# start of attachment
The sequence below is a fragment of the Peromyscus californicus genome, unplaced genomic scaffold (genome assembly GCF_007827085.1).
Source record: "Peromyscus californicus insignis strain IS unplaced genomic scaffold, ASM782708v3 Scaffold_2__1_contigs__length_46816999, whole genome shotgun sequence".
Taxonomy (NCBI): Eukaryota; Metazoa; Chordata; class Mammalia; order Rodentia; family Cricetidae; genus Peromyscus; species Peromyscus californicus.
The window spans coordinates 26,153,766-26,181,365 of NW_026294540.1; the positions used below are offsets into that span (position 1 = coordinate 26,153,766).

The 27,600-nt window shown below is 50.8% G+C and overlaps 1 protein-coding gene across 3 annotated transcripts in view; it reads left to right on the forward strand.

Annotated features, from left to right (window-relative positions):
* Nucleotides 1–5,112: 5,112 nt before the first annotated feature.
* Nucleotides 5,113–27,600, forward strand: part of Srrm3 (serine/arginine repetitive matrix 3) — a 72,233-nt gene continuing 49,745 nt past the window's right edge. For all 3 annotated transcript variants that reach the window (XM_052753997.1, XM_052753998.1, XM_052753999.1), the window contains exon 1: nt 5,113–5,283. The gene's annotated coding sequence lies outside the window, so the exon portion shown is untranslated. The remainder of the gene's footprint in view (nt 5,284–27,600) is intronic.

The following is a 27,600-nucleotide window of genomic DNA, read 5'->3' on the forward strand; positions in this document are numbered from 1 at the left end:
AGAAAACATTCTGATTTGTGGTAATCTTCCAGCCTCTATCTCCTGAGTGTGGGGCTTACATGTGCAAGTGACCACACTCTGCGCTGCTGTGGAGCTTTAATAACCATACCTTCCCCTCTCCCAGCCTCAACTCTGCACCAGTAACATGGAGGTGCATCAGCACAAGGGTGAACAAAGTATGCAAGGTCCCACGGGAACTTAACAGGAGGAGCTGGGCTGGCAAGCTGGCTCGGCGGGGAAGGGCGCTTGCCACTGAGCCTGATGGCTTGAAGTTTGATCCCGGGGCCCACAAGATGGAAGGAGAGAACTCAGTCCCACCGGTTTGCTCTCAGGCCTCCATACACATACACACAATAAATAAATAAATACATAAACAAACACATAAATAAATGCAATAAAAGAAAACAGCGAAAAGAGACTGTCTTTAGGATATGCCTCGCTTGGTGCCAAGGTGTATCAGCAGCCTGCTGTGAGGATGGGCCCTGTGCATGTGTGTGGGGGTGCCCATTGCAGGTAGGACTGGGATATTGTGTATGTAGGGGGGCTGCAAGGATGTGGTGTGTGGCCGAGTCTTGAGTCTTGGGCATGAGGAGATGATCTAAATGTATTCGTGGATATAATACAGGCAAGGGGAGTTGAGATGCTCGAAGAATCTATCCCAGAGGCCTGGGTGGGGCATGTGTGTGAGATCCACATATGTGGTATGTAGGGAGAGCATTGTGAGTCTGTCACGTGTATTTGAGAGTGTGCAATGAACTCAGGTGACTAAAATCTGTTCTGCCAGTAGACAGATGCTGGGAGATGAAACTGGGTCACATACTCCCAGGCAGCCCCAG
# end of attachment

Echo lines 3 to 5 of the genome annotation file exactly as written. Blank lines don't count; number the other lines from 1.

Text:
Taxonomy (NCBI): Eukaryota; Metazoa; Chordata; class Mammalia; order Rodentia; family Cricetidae; genus Peromyscus; species Peromyscus californicus.
The window spans coordinates 26,153,766-26,181,365 of NW_026294540.1; the positions used below are offsets into that span (position 1 = coordinate 26,153,766).

The 27,600-nt window shown below is 50.8% G+C and overlaps 1 protein-coding gene across 3 annotated transcripts in view; it reads left to right on the forward strand.